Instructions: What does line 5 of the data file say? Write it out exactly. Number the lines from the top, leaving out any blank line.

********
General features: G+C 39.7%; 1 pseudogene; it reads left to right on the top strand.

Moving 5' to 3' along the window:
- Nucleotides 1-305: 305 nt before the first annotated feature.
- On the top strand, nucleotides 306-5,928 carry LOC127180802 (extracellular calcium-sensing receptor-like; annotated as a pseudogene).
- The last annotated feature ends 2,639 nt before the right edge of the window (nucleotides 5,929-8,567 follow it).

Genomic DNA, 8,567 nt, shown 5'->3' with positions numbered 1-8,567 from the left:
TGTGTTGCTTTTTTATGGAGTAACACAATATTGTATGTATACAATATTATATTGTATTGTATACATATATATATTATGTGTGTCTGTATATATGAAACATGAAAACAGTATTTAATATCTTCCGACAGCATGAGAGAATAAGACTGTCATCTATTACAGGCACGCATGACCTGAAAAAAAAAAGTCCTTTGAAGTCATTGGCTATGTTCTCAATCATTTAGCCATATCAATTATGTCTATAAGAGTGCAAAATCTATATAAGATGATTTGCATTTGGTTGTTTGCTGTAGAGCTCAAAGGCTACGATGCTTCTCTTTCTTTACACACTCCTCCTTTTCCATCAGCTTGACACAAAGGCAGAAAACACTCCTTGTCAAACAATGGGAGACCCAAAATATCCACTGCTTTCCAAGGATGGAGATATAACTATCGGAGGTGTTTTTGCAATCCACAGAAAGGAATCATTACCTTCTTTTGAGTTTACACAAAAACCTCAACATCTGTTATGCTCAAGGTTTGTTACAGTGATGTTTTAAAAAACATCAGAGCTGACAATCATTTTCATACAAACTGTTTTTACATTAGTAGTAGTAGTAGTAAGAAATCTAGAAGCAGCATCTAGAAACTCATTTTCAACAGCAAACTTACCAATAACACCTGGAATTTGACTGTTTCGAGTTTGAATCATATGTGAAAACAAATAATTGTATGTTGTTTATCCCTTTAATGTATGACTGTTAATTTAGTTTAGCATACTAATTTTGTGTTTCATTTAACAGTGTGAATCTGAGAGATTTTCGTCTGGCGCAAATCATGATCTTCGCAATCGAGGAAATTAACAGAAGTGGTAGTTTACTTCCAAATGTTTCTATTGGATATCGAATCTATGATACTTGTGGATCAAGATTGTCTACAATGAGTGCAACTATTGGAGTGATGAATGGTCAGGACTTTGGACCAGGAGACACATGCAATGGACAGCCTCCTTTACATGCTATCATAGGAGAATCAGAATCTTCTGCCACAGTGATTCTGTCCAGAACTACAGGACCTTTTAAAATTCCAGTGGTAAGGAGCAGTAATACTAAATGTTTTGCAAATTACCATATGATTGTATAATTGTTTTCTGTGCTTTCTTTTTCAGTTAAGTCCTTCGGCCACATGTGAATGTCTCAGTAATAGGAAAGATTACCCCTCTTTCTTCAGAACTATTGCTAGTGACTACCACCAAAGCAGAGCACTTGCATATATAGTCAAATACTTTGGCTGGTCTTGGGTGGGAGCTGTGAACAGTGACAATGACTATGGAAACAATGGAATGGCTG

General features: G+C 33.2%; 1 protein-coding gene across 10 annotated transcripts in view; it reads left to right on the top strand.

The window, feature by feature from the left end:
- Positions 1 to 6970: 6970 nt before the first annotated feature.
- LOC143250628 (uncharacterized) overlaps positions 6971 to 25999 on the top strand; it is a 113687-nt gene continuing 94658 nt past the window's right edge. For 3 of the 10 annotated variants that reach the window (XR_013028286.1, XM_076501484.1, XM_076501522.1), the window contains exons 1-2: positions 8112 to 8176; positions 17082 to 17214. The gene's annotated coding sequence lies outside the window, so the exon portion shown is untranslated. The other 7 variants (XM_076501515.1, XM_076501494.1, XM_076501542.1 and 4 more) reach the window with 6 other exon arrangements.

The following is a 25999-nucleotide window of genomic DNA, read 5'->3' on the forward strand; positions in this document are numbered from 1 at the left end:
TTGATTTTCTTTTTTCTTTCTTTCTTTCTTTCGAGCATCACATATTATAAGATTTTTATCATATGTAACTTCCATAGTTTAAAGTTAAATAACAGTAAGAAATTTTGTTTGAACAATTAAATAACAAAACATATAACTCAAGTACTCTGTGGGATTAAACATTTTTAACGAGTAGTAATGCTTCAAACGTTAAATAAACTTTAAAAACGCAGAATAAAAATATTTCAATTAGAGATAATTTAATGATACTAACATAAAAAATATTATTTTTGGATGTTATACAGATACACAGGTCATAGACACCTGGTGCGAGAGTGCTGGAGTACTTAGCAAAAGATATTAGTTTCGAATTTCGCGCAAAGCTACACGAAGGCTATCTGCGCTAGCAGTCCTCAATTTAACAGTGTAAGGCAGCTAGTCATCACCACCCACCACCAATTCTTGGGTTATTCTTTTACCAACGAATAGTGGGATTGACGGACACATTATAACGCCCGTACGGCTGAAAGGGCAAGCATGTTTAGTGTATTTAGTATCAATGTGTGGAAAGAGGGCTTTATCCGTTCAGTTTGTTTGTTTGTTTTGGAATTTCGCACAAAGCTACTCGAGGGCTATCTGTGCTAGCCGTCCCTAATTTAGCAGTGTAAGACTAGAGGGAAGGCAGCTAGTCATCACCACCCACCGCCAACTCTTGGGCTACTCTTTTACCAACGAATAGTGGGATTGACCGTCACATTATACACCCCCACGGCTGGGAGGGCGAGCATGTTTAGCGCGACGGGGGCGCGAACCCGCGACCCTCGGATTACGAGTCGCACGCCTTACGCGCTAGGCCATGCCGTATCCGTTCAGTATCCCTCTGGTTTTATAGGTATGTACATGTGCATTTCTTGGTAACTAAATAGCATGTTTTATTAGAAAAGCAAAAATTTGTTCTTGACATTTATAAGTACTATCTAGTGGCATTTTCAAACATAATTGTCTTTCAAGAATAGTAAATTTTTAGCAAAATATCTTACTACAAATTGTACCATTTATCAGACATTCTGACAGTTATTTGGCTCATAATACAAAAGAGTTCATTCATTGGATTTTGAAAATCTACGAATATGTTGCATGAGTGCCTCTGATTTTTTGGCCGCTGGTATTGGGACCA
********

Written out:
- The last annotated feature ends 2,639 nt before the right edge of the window (nucleotides 5,929-8,567 follow it).